Two interesting insects, that WildSmiths always love to see on the Isle of Coll, are the short-necked oil beetle and the belted beauty moth. They are both very rare nationally but are regularly seen on this tiny island. As ‘flightless fliers’, the pair of them also illustrate the extraordinary and wonderful complexity of nature. You can read about the moth here. In this blog, we’re going to take a look at the beetle.
Oil beetles are so called because they produce a caustic, orange, oily substance (cantharadin) from their leg joints when disturbed or threatened. This irritant was used in the Middle Ages as a medicinal compound – especially for the treatment of warts – and also as an aphrodisiac. Indeed, no self-respecting apothecary’s collection was complete without a jar of dried oil beetles. Today, in this country at least, man’s relationship with them is rather more benign; after years spent driving them towards extinction, we now focus on their conservation, rather than their consumption.
So how are they doing? The five species of oil beetle in the UK are all pretty rare but none more so than the short-necked variety (Meloe brevicollis). Until very recently, this species was thought to be extinct in the UK, with the last sighting in Sussex in the 1940s. Then, in early 2006, an entomologist found 40 individuals on clifftop grassland at a National Trust farm on the Devon coast, over a hundred years after it had last been seen there. Imagine how exciting that must have been!
Even more amazingly, two years after that, the species was then found on the Isle of Coll by colleagues at the RSPB – although it had never been recorded anywhere in Scotland before. Surveys since (some of which WildSmiths have been pleased to help with) have found it well-established in several different sand dune locations on the island.
What do they look like? Sarah and I are by no means expert coleopterists (the technical term for beetle botherers) but, thankfully, oil beetles are not difficult to locate and identify – they are active by day and are fat, lumbering beasts with distinctive curved abdomens and short wing-cases. A BBC naturalist recently used a distinctive phrase to describe their appearance: “portly gentlemen who’ve outgrown their dinner-jackets”.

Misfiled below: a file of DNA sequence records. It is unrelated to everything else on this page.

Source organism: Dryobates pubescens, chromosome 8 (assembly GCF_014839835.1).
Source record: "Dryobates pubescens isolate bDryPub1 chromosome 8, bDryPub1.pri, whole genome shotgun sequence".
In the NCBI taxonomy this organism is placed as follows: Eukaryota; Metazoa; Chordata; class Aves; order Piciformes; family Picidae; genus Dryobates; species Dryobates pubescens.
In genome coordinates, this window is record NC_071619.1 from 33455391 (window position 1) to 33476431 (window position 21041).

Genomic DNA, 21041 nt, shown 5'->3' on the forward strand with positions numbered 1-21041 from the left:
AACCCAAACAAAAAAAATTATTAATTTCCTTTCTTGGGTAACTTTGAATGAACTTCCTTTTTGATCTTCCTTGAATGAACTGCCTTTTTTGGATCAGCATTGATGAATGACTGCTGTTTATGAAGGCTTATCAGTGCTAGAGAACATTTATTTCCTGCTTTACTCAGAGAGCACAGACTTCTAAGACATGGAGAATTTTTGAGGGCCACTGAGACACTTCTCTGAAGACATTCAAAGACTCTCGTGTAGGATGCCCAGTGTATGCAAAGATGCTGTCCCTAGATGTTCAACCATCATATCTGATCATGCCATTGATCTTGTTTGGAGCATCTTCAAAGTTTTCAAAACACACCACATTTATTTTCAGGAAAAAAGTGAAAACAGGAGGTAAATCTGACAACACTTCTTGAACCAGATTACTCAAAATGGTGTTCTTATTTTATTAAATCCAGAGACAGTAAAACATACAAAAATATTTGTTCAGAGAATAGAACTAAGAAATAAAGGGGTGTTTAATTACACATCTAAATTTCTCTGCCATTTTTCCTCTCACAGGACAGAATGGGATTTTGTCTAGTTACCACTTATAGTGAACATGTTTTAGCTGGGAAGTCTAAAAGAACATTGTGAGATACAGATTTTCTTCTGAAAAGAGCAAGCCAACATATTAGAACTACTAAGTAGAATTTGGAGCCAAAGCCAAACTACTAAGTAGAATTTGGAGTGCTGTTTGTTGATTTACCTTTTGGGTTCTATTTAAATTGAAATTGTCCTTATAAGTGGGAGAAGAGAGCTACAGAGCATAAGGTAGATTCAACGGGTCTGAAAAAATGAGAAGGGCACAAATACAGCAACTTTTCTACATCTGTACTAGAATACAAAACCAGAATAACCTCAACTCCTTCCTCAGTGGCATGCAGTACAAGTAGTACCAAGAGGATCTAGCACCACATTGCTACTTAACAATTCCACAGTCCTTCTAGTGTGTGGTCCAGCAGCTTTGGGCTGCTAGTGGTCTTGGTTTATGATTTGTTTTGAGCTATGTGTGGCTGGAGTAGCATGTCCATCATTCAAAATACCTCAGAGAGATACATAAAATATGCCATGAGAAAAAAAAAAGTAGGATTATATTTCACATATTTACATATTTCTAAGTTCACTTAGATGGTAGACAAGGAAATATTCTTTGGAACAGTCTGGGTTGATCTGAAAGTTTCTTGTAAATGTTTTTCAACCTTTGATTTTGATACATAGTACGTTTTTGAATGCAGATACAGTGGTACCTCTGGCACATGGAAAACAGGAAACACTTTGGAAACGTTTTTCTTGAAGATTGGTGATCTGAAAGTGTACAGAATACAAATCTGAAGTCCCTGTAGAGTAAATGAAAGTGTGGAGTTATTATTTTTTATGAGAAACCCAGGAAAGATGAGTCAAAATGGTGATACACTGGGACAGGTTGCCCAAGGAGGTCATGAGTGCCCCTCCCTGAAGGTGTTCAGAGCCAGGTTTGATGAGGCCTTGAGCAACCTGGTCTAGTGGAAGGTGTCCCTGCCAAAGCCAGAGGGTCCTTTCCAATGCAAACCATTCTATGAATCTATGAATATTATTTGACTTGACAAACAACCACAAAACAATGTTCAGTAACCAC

Another image we like derives from the Spanish name for them, frailecillo which means ‘little friar’ (a reference to their monk-like appearance); this in turn echoes the scientific name of another plump Hebridean speciality, the puffin (Fratercula arctica). However, unlike the puffin, the oil beetle is flightless – at least in the strict meaning of the word…
Besides its astonishing rarity in Britain, the thing that makes the oil beetle really unusual is its lifecycle. The standard beetle lifecycle goes: egg → larva → pupa → adult. The larval (or ‘stuffing itself’) stage usually has several steps (or instars) in which it sheds its skin as it grows steadily fatter. Remarkably, the oil beetle inserts an additional step into this sequence between egg and larva: the ‘triungulin’ stage, or what might more informatively be called the ‘running, jumping and clinging on for dear life’ stage. The word triungulin is a reference to its three-clawed feet. Steven Falk has an excellent set of photos of the various oil beetles and some of their triungulins on his Flicker account here.
What does the triungulin do? Well, to understand why the oil beetle has evolved this extra stage in its hyper-metamorphic lifecycle, you need to know that it spends the ‘stuffing itself’ stage of its life in the nests of solitary bees. The triungulin is the means it uses to find these nests. In short, after emerging from the egg, the tiny triungulin climbs to the top of the nearest flower (usually a yellow hawkbit or dandelion) and lies in wait for a bee of the right species to visit the flower. At this point, it leaps aboard the bee (sometimes several triungulins at a time) and hitches a ride back to the nest, clinging on for dear life with those three-clawed feet. The bee has been laying eggs in the nest and storing food supplies for its developing young and it is here that the beetle, once it has gone through its next metamorphosis into the larval stage, starts to stuff itself, munching through the contents of the nest. What a finely developed and sophisticated parasitic behaviour.
So how does this remarkable flightless beetle come to be on the Isle of Coll? Has it always been there but just gone unnoticed? This seems unlikely, as Coll has always been a popular destination for naturalists and (in our experience at least) the oil beetle is not easily over-looked. So an alternative theory might be that a triungulin-bearing bee has flown there from elsewhere, Ireland perhaps (where this species of oil beetle is known from just one locality)? But a single triungulin would be unable to produce another generation of beetles, so either the bee was carrying more than one, or this unlikely occurrence happened twice. That too begins to sound far-fetched. Well, however it got there, let’s delight in its presence. The adults are around from March to May and the triungulins emerge in June. If you join WildSmiths for a walk on Coll, we’ll see if we can find a short-necked oil beetle together.